Once a provider (Oracle virtualbox, VMWare, etc.) is installed, try to bring up the virtual environment using “vagrant up” as shown below, you can also setup your public network and any other software packages needs to be included or any other configurations in the vagrant file and bring up the virtual machine.

# vagrant up
Bringing machine 'default' up with 'virtualbox' provider...
==> default: Importing base box 'smallhadroncollider/centos-6.4-lamp'...
==> default: Matching MAC address for NAT networking...
==> default: Checking if box 'smallhadroncollider/centos-6.4-lamp' is up to date...
==> default: Setting the name of the VM: centos-64-lamp_default_1419728026285_91788
==> default: Clearing any previously set network interfaces...
==> default: Preparing network interfaces based on configuration...
    default: Adapter 1: nat
==> default: Forwarding ports...
    default: 22 => 2222 (adapter 1)
==> default: Booting VM...
==> default: Waiting for machine to boot. This may take a few minutes...
    default: SSH address: 127.0.0.1:2222
    default: SSH username: vagrant
    default: SSH auth method: private key
...
...

5. Start and Stop Vagrant

The vagrant status command displays the current status of the virtual machine.

# vagrant status
Current machine states:
default                   running (virtualbox)

The VM is running. To stop this VM, you can run `vagrant halt` to
shut it down forcefully, or you can run `vagrant suspend` to simply
suspend the virtual machine. In either case, to restart it again,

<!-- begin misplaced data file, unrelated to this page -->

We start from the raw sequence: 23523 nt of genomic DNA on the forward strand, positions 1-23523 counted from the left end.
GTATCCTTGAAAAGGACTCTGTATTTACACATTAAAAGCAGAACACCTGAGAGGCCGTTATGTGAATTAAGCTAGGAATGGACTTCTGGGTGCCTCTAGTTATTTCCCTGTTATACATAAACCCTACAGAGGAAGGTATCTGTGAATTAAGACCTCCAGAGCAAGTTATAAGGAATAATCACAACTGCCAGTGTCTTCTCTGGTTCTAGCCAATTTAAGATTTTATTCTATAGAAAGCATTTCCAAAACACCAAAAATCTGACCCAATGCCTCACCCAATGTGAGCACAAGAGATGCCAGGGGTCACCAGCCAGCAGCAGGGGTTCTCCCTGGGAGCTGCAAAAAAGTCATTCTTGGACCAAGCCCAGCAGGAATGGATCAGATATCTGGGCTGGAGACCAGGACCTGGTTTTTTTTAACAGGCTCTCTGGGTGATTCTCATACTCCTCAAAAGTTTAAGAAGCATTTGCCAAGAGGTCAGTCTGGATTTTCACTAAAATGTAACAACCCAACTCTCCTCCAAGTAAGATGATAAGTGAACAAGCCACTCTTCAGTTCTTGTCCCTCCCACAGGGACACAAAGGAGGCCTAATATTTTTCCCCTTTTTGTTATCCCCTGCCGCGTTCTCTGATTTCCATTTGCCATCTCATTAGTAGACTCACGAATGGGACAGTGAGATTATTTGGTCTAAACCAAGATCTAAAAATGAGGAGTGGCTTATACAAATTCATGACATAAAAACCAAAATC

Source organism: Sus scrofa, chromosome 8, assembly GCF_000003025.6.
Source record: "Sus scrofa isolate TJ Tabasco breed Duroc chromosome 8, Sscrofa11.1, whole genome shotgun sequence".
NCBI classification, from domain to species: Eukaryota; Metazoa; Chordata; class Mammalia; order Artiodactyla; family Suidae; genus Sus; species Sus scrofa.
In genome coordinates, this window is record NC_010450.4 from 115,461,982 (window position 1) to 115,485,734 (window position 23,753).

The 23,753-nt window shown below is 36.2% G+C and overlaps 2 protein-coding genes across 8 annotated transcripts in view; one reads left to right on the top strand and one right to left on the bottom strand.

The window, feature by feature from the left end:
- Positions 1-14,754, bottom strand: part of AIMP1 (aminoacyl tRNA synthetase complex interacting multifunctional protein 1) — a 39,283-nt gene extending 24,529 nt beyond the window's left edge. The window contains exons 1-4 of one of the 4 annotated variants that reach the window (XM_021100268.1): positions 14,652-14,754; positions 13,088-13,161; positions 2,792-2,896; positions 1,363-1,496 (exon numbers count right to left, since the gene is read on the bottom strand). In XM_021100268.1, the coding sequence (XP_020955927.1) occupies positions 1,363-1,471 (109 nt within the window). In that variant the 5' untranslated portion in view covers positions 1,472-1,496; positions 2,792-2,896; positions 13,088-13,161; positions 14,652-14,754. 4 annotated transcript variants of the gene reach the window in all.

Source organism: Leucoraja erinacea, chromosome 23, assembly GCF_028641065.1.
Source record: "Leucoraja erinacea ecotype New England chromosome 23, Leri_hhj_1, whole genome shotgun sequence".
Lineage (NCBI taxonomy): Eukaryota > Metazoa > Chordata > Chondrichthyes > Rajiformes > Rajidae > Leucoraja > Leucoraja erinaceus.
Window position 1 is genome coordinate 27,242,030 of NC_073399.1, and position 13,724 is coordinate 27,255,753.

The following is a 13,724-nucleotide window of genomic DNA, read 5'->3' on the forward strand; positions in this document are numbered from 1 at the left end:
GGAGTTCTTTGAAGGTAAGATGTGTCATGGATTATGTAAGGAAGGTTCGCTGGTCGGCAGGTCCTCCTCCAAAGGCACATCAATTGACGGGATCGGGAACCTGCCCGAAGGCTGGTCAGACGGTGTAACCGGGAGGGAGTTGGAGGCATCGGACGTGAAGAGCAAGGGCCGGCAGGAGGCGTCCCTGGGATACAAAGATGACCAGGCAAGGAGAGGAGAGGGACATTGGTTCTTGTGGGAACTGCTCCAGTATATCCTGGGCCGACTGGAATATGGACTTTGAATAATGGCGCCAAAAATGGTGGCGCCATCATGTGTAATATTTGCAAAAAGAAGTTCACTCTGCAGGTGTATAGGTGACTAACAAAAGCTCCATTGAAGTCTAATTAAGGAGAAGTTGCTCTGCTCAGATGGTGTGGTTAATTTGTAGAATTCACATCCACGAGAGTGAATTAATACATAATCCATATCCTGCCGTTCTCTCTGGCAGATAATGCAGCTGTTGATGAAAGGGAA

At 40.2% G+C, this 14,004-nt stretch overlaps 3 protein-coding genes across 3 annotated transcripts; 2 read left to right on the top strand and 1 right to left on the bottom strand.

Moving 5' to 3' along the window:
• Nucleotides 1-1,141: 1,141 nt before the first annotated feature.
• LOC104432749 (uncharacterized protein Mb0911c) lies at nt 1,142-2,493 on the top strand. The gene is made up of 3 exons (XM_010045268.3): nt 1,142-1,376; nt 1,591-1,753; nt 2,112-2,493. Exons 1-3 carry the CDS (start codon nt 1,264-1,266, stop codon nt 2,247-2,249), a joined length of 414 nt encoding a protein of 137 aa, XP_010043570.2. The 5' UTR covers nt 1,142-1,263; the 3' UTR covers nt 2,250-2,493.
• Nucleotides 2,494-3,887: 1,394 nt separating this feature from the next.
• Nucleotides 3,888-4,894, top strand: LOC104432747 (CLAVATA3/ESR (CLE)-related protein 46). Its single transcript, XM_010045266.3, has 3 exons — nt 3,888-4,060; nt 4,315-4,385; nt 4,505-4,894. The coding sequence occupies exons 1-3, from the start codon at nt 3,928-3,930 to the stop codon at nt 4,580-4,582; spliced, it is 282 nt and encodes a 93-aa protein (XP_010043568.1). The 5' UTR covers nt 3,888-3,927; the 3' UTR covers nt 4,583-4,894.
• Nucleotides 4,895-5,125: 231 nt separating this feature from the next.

simply run `vagrant up`.

To halt or shutdown a virtual environment for making changes, use the “vagrant halt” command as shown below,

# vagrant halt
==> default: Attempting graceful shutdown of VM...
    default: Guest communication could not be established! This is usually because
    default: SSH is not running, the authentication information was changed,
    default: or some other networking issue. Vagrant will force halt, if
    default: capable.
==> default: Forcing shutdown of VM...

Now if you check the status again, you’ll notice that it says “poweroff” as shown below.

# vagrant status
Current machine states:
default                   poweroff (virtualbox)
The VM is powered off. To restart the VM, simply run `vagrant up`

To start the Vagrant again, use the following:

# vagrant up

6. Login to Vagrant Virtual Machine

To SSH in to the vagrant virtual machine, you use the vagrant SSH command as shown below.

# vagrant ssh
vagrant@vagrant-centos-6.4-lamp$

In order to display the SSH config on the vagrant environment, you can use the below command. You can set any of the values in the Vagrantfile if you need to modify it.